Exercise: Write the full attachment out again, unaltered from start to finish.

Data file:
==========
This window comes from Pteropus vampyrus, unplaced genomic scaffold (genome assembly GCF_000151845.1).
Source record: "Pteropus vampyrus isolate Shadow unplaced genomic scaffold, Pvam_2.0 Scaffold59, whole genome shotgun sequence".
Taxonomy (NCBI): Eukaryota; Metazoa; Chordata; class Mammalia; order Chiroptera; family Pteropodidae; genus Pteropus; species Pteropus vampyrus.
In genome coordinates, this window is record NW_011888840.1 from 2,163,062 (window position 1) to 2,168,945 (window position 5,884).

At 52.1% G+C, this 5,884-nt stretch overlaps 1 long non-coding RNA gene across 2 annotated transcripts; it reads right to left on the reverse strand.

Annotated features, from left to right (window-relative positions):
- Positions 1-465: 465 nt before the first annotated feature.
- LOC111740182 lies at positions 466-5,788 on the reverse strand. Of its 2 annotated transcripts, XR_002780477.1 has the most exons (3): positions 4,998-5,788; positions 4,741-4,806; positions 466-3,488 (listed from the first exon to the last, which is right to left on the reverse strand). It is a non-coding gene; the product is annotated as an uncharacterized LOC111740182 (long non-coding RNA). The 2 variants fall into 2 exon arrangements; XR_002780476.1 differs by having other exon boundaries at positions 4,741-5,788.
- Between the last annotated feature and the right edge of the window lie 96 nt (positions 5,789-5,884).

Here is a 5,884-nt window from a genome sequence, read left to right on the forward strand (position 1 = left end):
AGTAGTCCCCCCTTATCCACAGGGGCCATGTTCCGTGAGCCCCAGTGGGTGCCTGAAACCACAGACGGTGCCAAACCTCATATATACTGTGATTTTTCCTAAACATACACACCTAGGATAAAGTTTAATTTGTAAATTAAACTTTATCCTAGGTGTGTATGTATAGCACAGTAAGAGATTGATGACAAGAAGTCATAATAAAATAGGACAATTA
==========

This window comes from Pteropus vampyrus, unplaced genomic scaffold (genome assembly GCF_000151845.1).
Source record: "Pteropus vampyrus isolate Shadow unplaced genomic scaffold, Pvam_2.0 Scaffold59, whole genome shotgun sequence".
Taxonomy (NCBI): Eukaryota; Metazoa; Chordata; class Mammalia; order Chiroptera; family Pteropodidae; genus Pteropus; species Pteropus vampyrus.
In genome coordinates, this window is record NW_011888840.1 from 2,163,062 (window position 1) to 2,168,945 (window position 5,884).

At 52.1% G+C, this 5,884-nt stretch overlaps 1 long non-coding RNA gene across 2 annotated transcripts; it reads right to left on the reverse strand.

Annotated features, from left to right (window-relative positions):
- Positions 1-465: 465 nt before the first annotated feature.
- LOC111740182 lies at positions 466-5,788 on the reverse strand. Of its 2 annotated transcripts, XR_002780477.1 has the most exons (3): positions 4,998-5,788; positions 4,741-4,806; positions 466-3,488 (listed from the first exon to the last, which is right to left on the reverse strand). It is a non-coding gene; the product is annotated as an uncharacterized LOC111740182 (long non-coding RNA). The 2 variants fall into 2 exon arrangements; XR_002780476.1 differs by having other exon boundaries at positions 4,741-5,788.
- Between the last annotated feature and the right edge of the window lie 96 nt (positions 5,789-5,884).

Here is a 5,884-nt window from a genome sequence, read left to right on the forward strand (position 1 = left end):
AGTAGTCCCCCCTTATCCACAGGGGCCATGTTCCGTGAGCCCCAGTGGGTGCCTGAAACCACAGACGGTGCCAAACCTCATATATACTGTGATTTTTCCTAAACATACACACCTAGGATAAAGTTTAATTTGTAAATTAAACTTTATCCTAGGTGTGTATGTATAGCACAGTAAGAGATTGATGACAAGAAGTCATAATAAAATAGGACAATTA